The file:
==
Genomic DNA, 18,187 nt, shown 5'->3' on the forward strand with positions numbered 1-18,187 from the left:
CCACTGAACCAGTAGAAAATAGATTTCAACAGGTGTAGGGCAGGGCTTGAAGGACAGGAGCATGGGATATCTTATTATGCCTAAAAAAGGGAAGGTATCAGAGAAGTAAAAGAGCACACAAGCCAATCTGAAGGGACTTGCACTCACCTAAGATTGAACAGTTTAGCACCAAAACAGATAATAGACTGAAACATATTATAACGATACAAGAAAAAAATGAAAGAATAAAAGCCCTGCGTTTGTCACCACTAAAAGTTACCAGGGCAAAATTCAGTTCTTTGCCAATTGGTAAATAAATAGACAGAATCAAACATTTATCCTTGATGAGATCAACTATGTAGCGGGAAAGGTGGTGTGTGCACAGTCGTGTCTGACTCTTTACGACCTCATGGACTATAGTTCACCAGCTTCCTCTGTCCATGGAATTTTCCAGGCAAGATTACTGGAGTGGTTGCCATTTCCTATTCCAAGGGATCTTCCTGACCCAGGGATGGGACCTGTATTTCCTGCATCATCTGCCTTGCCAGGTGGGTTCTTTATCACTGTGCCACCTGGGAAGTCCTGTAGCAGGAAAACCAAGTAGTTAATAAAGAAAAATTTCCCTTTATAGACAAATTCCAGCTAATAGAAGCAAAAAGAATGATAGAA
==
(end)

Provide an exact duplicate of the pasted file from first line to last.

Genomic DNA, 18,187 nt, shown 5'->3' on the forward strand with positions numbered 1-18,187 from the left:
CCACTGAACCAGTAGAAAATAGATTTCAACAGGTGTAGGGCAGGGCTTGAAGGACAGGAGCATGGGATATCTTATTATGCCTAAAAAAGGGAAGGTATCAGAGAAGTAAAAGAGCACACAAGCCAATCTGAAGGGACTTGCACTCACCTAAGATTGAACAGTTTAGCACCAAAACAGATAATAGACTGAAACATATTATAACGATACAAGAAAAAAATGAAAGAATAAAAGCCCTGCGTTTGTCACCACTAAAAGTTACCAGGGCAAAATTCAGTTCTTTGCCAATTGGTAAATAAATAGACAGAATCAAACATTTATCCTTGATGAGATCAACTATGTAGCGGGAAAGGTGGTGTGTGCACAGTCGTGTCTGACTCTTTACGACCTCATGGACTATAGTTCACCAGCTTCCTCTGTCCATGGAATTTTCCAGGCAAGATTACTGGAGTGGTTGCCATTTCCTATTCCAAGGGATCTTCCTGACCCAGGGATGGGACCTGTATTTCCTGCATCATCTGCCTTGCCAGGTGGGTTCTTTATCACTGTGCCACCTGGGAAGTCCTGTAGCAGGAAAACCAAGTAGTTAATAAAGAAAAATTTCCCTTTATAGACAAATTCCAGCTAATAGAAGCAAAAAGAATGATAGAA